Times Square, nostalgia, and melancholy

Stage left, through a crowd, Nicky appears:

Stage left, through a crowd, Nicky disappears:

It is thirty years since Times Square was released in the United States. In Venus, Ben Schulman writes, “Thirty years removed from its release on October 17, 1980, the film. . . captures a physical place long gone. It’s an ironic turn for the places in which the Sleez Sisters slummed it up, and most important, a lasting influence of DIY spirit.” (MovieMan0283 notes, “Three decades after Moyle left his own production in disgust (producers were streamlining the story in order to make room for more songs) Times Square still sustains a healthy cult following.”)  Thirty years!; I’m quite overwhelmed by feelings of nostalgia and melancholy.  What has been lost?  (What have I lost?)

In her classic essay on the topic, Linda Hutcheon argues that “nostalgia is not something you ‘perceive’ in an object; it is what you ‘feel’ when two different temporal moments, past and present, come together for you and, often, carry considerable emotional weight. . . . it is the element of response — of active participation, both intellectual and affective — that makes for the power” (Linda Hutcheon, “Irony, Nostalgia, and the Postmodern”).

While I agree with Hutcheon’s assertion that to term a text “nostalgic” is “less a description of the ENTITY ITSELF than an attribution of a quality of RESPONSE,”  nevertheless, I argue that the narrative of Times Square is itself predicated on the concept of nostalgia, on marking moments during which we are only present as they are already vanishing.  We see this in the opening scene, as Nicky drags her belongings past the “Reclaim the Heart of the City” office, and past the miniature future city, clean, new and encased.

This imminent loss is notable, for example, in the film’s soundtrack.  If Pamela has a song, it is probably “The Night Was Not,” the song to which she dances — but doesn’t strip! — and later sadly sings along to while waiting for Nicky to return after they have fought: “told me you were leaving though you loved me a lot/now I’ve got to live with what I’ve got/…in an illusion of love I was caught” (Desmond Child and Rouge).  Nicky’s greatest moment of loss is accompanied by Patti Smith’s threnody “Pissing in a River”: “My bowels are empty, excreting your soul/ What more can I give you? Baby, I don’t know.”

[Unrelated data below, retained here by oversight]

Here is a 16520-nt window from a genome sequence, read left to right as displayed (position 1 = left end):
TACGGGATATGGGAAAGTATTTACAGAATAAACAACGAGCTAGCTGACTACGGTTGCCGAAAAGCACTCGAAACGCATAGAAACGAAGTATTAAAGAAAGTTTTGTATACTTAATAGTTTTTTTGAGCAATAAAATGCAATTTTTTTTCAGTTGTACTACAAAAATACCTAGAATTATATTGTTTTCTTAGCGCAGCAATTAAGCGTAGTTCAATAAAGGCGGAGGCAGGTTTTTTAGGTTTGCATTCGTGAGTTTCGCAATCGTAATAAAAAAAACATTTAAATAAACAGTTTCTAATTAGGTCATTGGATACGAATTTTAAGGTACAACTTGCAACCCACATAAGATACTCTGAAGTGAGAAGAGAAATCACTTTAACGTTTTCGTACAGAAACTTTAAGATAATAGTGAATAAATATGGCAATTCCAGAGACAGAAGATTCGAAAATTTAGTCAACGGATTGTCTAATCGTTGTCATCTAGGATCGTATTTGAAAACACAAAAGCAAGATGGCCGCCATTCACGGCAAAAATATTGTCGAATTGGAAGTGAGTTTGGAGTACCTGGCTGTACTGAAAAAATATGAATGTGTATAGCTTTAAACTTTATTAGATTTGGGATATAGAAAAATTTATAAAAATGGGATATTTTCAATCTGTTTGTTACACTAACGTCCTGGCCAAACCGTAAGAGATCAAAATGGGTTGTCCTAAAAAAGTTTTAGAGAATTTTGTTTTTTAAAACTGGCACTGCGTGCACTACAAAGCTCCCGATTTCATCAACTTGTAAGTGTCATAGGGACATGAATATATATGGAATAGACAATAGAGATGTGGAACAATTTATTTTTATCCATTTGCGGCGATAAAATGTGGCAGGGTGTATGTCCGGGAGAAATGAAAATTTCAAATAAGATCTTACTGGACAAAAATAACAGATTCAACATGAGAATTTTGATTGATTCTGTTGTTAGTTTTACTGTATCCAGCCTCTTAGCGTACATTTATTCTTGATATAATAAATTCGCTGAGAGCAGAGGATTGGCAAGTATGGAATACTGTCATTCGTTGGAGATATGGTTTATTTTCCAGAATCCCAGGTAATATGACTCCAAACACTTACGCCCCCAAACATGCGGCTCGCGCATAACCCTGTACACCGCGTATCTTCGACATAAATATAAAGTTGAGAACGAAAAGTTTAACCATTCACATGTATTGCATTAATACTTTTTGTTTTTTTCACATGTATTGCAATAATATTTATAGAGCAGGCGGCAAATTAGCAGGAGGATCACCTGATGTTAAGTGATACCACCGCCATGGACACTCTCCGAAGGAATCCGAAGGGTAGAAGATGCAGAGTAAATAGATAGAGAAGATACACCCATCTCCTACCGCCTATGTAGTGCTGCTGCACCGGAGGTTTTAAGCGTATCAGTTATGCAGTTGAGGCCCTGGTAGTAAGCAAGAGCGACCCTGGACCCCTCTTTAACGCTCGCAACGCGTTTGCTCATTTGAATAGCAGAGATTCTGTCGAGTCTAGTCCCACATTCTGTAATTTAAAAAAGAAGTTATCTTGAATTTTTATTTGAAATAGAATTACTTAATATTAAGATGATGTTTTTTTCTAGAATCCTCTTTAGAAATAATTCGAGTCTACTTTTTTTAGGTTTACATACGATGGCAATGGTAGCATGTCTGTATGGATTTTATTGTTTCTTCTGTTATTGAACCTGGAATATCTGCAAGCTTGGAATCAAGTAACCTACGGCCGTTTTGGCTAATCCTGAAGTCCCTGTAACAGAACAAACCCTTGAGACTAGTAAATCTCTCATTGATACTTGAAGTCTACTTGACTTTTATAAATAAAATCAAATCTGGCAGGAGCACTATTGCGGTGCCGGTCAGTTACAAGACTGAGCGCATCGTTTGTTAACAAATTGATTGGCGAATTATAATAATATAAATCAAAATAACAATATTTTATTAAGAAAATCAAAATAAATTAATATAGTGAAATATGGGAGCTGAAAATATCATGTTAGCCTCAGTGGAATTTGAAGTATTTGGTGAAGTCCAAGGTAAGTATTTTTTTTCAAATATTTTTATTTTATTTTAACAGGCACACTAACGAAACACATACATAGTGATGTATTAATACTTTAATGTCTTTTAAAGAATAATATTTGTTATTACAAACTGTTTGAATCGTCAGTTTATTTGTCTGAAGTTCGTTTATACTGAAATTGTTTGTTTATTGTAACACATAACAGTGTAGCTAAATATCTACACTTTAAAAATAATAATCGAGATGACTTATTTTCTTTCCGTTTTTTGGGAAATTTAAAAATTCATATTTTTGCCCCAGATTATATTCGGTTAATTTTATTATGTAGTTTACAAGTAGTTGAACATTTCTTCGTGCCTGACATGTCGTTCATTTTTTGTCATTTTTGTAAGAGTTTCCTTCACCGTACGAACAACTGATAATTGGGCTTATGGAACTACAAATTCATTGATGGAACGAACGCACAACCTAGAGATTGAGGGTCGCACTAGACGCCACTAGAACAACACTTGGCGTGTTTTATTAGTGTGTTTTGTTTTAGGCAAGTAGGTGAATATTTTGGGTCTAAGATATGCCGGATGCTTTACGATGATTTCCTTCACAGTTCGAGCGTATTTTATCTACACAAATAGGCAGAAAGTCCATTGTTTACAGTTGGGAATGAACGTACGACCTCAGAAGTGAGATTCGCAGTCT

But what I call the melancholy of (the) Times Square (narrative) is most succinctly presaged by the opening song, Roxy Music’s “Same Old Scene,” which also closes the film (after the abysmal “Help Me!”, by Robin Gibb and Marcy Levy, which we have all hopefully learned to repress.) And since the film is, if anything, certainly a love story, Nicky’s arrival soundtrack doesn’t bode well: “Nothing lasts forever/ of that I’m sure/ Now you’ve made an offer/ I’ll take some more/ Young loving may be/ oh, so mean/ Will I still survive/ the same old scene?”

For Nicky, this is an “always-already” loss; it is too broad to constitute a single or identifiable loss that would (only) necessitate mourning. Freud differentiates between the two states or conditions, stating that in melancholy “there is a loss of a more ideal kind. The object has not perhaps actually died, but has been lost as an object of love (e.g. in the case of a betrothed girl who has been jilted). In yet other cases one feels justified in maintaining the belief that a loss of this kind has occurred, but one cannot see clearly what it is that has been lost. . . . This would suggest that melancholia is in some way related to an object-loss which is withdrawn from consciousness, in contradistinction to mourning, in which there is nothing about the loss that is unconscious”  (Freud, “Mourning and Melancholy”, Complete Works). Nicky alludes to this: after jumping in the river, she asks, “What the fuck is wrong with me?” Unlike mourning, melancholy does not confine itself to the scene of the crime; like suicide, it is infectious.